Animalia Classes-Subphylum Vertebrata

Subphylum Vertebrata

Description: Vertebrates are a diverse group of animals that share a common trait: a vertebral column, which runs from their head to their tail bone and is the basis for the rest of the body's skeletal structure. This skeletal structure, in turn, supports a number of other common features. For example, vertebrates possess multiple layers of skin or other external structures that cover their innards (such as scales) and a very advanced muscular structure. Almost all vertebrates reproduce sexually, like other animals, but their methods of sexual reproduction vary: some lay eggs, others give birth to offspring directly. Vertebrates are actually a very varied subphylum.

Example: A crocodile, a common reptilian vertebrate that populates many habitats

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Class Myxini

Description: Members of class Myxini possess a very interesting structure: they possess no spinal column or bone structure outside a skull and tailbone, which leads to some of the most bizarre looking creatures in existence. Many also have the capacity to produce slime as an escape mechanism, allowing them to slip away from the jaws or claws of predators. Little is known about their reproductive tendencies, as most members of class Myxini seem to be female, but researchers are beginning to find evidence that they may be hermaphroditic. 


Pacific hagfish, a common member of class Myxini that is consumed by many people in Korea as a delicacy.

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Class Cephalospidomorphi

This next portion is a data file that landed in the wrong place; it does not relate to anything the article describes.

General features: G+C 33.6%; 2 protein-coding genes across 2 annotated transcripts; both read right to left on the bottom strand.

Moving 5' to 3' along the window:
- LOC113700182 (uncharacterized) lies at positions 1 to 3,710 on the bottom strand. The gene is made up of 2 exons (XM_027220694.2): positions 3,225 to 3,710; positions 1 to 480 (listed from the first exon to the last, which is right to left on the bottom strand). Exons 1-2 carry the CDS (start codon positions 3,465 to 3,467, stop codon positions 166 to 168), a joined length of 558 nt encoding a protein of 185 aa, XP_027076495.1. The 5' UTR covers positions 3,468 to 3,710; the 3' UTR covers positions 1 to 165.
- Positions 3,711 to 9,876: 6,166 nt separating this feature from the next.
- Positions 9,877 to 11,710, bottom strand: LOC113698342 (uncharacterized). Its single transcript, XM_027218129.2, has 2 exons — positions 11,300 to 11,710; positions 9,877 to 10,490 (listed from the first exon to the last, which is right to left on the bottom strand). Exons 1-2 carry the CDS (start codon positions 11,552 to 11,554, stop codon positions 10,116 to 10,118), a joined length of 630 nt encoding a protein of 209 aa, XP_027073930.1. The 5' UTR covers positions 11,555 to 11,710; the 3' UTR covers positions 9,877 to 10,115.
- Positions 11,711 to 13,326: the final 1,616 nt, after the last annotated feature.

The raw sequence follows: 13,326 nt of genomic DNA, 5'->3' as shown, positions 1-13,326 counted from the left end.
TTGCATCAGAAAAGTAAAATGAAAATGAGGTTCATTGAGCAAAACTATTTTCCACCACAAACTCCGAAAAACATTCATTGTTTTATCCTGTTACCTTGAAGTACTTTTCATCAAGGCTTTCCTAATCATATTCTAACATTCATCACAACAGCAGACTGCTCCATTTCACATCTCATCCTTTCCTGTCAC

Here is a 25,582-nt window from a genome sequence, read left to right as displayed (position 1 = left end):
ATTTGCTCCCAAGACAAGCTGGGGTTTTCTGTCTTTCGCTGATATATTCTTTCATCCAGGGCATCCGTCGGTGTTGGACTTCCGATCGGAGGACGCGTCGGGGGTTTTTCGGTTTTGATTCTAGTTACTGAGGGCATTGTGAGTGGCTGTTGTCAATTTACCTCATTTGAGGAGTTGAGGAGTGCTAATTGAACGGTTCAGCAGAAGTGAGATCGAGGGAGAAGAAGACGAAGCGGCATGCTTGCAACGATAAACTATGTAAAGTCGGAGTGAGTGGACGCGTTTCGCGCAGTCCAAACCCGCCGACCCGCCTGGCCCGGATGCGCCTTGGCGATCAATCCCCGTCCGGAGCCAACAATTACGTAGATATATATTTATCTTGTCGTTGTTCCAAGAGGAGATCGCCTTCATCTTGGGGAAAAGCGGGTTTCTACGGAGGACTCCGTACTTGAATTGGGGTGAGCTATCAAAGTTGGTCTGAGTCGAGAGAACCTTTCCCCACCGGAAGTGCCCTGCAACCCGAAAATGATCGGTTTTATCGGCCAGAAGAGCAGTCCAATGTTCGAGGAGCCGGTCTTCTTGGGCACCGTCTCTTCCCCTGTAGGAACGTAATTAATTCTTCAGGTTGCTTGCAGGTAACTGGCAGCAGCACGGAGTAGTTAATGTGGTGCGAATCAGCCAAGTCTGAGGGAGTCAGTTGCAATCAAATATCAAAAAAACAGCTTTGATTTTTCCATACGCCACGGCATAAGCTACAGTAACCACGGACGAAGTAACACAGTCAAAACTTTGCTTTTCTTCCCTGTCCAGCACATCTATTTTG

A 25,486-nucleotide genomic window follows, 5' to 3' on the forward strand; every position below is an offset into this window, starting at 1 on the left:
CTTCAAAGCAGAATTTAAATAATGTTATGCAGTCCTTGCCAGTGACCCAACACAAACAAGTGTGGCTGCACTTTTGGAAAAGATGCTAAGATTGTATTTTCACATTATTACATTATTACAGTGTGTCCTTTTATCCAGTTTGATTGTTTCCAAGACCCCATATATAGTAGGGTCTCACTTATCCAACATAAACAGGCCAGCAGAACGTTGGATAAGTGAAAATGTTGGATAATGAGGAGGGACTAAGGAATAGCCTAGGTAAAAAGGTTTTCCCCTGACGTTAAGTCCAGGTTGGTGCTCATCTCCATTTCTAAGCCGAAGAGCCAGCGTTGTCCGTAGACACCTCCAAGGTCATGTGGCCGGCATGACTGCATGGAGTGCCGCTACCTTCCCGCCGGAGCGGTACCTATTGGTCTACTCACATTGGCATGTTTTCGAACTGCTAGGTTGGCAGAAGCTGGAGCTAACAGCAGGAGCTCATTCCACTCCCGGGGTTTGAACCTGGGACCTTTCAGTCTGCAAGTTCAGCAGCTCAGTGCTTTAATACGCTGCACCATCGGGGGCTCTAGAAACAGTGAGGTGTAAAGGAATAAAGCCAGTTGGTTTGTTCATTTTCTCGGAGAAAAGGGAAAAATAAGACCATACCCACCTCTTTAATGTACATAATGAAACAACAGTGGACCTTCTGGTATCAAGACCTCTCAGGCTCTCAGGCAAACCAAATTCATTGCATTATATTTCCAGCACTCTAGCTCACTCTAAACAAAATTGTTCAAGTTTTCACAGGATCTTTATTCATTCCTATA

Description: The class cephalospidomorphi is commonly distinguished by jawlessness, coupled with an incredibly large "nasal cavity" that runs throughout their body. This body structure lends itself to a funnel structure, which aids members of cephalospidomorphi in sucking parasitically off of larger host organisms. There is only one member of class cephalospidomorphi: the lamprey. Its reproduction methods, like those of members of class Myxini, are still unknown to researchers.


Example: A lamprey, the only member of class cephalospidomorphi. Note the rows of teeth and lack of a jaw structure.

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Class Chondricthyes

Description: Members of class Chondrichthyes are cartilaginous organisms. They are jawed, and possess fins and tails for rapid acceleration through water. Most members of the class are aquatic hunters, who hunt fish and other members of their class. Another unique trait to Chondricthytes is a very powerful sense of smell, which aids them in the capture of their prey, as well as sensory organs that allow them notice changes in water pressure.


The Great White Shark, a well known chondrichthyte that is an impressive underwater predator

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Class Osteichthyes